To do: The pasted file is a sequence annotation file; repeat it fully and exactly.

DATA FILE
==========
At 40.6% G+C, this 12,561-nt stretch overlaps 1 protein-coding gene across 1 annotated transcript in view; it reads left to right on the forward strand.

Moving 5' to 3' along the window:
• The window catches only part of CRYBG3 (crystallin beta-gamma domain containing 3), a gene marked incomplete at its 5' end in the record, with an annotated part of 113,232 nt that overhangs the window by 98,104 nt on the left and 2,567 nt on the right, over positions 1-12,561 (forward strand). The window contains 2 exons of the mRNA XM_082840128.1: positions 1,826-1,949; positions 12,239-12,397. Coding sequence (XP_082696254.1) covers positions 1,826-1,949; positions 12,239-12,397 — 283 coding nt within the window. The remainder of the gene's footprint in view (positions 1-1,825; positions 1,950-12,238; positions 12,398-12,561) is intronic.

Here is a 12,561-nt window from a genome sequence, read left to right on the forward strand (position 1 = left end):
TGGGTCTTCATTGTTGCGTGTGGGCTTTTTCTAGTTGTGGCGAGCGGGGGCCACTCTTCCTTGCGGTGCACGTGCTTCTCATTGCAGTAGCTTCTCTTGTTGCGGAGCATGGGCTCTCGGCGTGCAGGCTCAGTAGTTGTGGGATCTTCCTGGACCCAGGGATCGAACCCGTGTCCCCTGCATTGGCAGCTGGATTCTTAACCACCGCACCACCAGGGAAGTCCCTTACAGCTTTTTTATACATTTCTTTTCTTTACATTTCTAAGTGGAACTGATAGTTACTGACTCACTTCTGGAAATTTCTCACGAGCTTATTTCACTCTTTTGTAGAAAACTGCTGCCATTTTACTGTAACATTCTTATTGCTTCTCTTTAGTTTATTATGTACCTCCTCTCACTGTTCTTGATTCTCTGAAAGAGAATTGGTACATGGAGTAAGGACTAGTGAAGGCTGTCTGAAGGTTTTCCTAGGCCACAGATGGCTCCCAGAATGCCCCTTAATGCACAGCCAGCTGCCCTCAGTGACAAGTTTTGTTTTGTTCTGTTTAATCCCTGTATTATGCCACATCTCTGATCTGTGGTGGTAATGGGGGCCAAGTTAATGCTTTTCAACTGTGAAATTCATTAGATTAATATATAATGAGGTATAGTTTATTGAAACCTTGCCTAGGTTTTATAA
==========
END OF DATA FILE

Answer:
At 40.6% G+C, this 12,561-nt stretch overlaps 1 protein-coding gene across 1 annotated transcript in view; it reads left to right on the forward strand.

Moving 5' to 3' along the window:
• The window catches only part of CRYBG3 (crystallin beta-gamma domain containing 3), a gene marked incomplete at its 5' end in the record, with an annotated part of 113,232 nt that overhangs the window by 98,104 nt on the left and 2,567 nt on the right, over positions 1-12,561 (forward strand). The window contains 2 exons of the mRNA XM_082840128.1: positions 1,826-1,949; positions 12,239-12,397. Coding sequence (XP_082696254.1) covers positions 1,826-1,949; positions 12,239-12,397 — 283 coding nt within the window. The remainder of the gene's footprint in view (positions 1-1,825; positions 1,950-12,238; positions 12,398-12,561) is intronic.

Here is a 12,561-nt window from a genome sequence, read left to right on the forward strand (position 1 = left end):
TGGGTCTTCATTGTTGCGTGTGGGCTTTTTCTAGTTGTGGCGAGCGGGGGCCACTCTTCCTTGCGGTGCACGTGCTTCTCATTGCAGTAGCTTCTCTTGTTGCGGAGCATGGGCTCTCGGCGTGCAGGCTCAGTAGTTGTGGGATCTTCCTGGACCCAGGGATCGAACCCGTGTCCCCTGCATTGGCAGCTGGATTCTTAACCACCGCACCACCAGGGAAGTCCCTTACAGCTTTTTTATACATTTCTTTTCTTTACATTTCTAAGTGGAACTGATAGTTACTGACTCACTTCTGGAAATTTCTCACGAGCTTATTTCACTCTTTTGTAGAAAACTGCTGCCATTTTACTGTAACATTCTTATTGCTTCTCTTTAGTTTATTATGTACCTCCTCTCACTGTTCTTGATTCTCTGAAAGAGAATTGGTACATGGAGTAAGGACTAGTGAAGGCTGTCTGAAGGTTTTCCTAGGCCACAGATGGCTCCCAGAATGCCCCTTAATGCACAGCCAGCTGCCCTCAGTGACAAGTTTTGTTTTGTTCTGTTTAATCCCTGTATTATGCCACATCTCTGATCTGTGGTGGTAATGGGGGCCAAGTTAATGCTTTTCAACTGTGAAATTCATTAGATTAATATATAATGAGGTATAGTTTATTGAAACCTTGCCTAGGTTTTATAA